Saturday, September 17, 2011

Saturday Morning Rants: the impressiveness of The Lion King's opening and the ridiculousness of "early Friday numbers"

The Lion King 3D got $8.8m on Friday.  To put this in perspective, on the same weekend two years ago, Cloudy with a Chance of Meatballs turned a $8.1m Friday into a $30.3m opening weekend, or a 3.72 internal multiplier.  People may argue this has more rush factor since it is a re-release of a classic, but the 3D re-release of Toy Story/Toy Story 2 double-feature had a 3.84 IM on its opening weekend.  With those as comparisons, The Lion King is looking at a $33m start, and that's simply incredible.

So just how magnificent this opening is?  To me, it ranks right up there both as the most surprising and as the best opening of the year period.  The average pre-release forecast was around $15m, and I personally thought I was pushing its upper limit with my $22m prediction, given its theater count and the amount of screens.  The screen count is what makes this start especially impressive even in term of the raw number.  Because it is a re-release, The Lion King is not hogging multiple screens like family films traditionally do to achieve big openings.  In fact, it occupies only a single screen in almost all of its 2,330 theaters.  If we assume 5 showings per theater per day and $10 average ticket price (it's 3D but also has many kids in attendence, so should not average much higher), then each showing yesterday attracted 75 people on average.  We could compare this to Transformers 3 for example.  The latter got $33.0m in 9,300 screens on its first Friday, translating to 70 people per show even if we assume the same average ticket price.  And when we consider family films tend to have trouble filling the late showings, The Lion King would basically need to sell out plenty of the afternoon and early night showings across the country to achieve such start.  One more food for thought: when the original one first expanded wide in the summer of 1994, it got $40.9m in 2,552 theaters for a $16,022 PTA; 17 years later, in the early fall, the re-release is looking at a $14K PTA.  That's some staying power.

Toy Story double-feature re-release, which was also advertised as a two-week only event but extended beyond, ended with a 2.46 overall multiplier.  If The Lion King matches it, it will be looking at adding another $80m to its total and make its way to the all-time Top 10 on the domestic chart.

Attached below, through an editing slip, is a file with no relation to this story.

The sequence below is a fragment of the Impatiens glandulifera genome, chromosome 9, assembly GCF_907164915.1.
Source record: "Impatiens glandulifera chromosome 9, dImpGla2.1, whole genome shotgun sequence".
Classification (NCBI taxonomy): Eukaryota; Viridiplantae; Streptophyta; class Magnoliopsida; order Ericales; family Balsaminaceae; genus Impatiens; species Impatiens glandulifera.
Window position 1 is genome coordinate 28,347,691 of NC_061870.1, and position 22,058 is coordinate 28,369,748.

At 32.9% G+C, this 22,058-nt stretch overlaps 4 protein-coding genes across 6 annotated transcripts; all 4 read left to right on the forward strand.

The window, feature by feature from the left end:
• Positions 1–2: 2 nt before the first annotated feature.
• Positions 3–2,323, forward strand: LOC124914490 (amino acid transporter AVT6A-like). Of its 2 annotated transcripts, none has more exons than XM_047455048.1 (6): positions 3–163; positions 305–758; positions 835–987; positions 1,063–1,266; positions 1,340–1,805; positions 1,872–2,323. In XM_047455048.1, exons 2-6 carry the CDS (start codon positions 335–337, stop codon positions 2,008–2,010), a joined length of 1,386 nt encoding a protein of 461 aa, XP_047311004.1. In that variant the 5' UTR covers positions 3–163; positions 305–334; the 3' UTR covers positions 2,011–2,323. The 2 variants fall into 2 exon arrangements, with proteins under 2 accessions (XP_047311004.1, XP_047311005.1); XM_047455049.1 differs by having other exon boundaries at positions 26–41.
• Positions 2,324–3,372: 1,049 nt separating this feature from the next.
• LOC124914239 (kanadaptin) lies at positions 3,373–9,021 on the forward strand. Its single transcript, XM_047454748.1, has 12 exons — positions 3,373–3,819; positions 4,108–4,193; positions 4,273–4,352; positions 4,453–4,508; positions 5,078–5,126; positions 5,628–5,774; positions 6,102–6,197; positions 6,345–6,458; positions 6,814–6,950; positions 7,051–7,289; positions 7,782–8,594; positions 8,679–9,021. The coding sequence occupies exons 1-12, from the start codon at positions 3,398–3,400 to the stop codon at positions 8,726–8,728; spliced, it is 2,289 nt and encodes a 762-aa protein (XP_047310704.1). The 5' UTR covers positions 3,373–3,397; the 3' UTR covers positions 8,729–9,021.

One other matter I feel compelled to say something about is how the "early friday numbers" are being reported earlier and earlier to the point where "respected" trade papers such as Variety and The Hollywood Reporter are giving weekend projections on Friday afternoon based on early matinee returns.  That is simply ridiculous, and we have seen how off these projections could get.  A month ago, Rise of the Planet of the Apes saw its reported Friday number rose steadily from $13m in the afternoon to $15m early evening to $18m late night and then finally $19.5m with real estimate, leading to a change in weekend projection from mid-$30m to $50m+ and a complete alteration in article's tone.  Now with The Lion King, the first report at around 3pm PST from Variety said $15-18m for the weekend directly without even giving what they thought Friday number would be.  Then THR revised to $22-24m later at night, and it turned out we're looking at $30m+.  We know why they are doing it ealy to attract traffic, but it is still sad to see the two renowned trade papers stoop to the level of Nikki Finki at Deadline and sacrifice the fundementals of professional journalism.

1 comment:

  1. Nikki needs to put a leash on her early numbers.

    Friday number for Abduction at 4 PM was 6m. Friday number for Abduction at 11 PM was 3.8m. Ridiculous.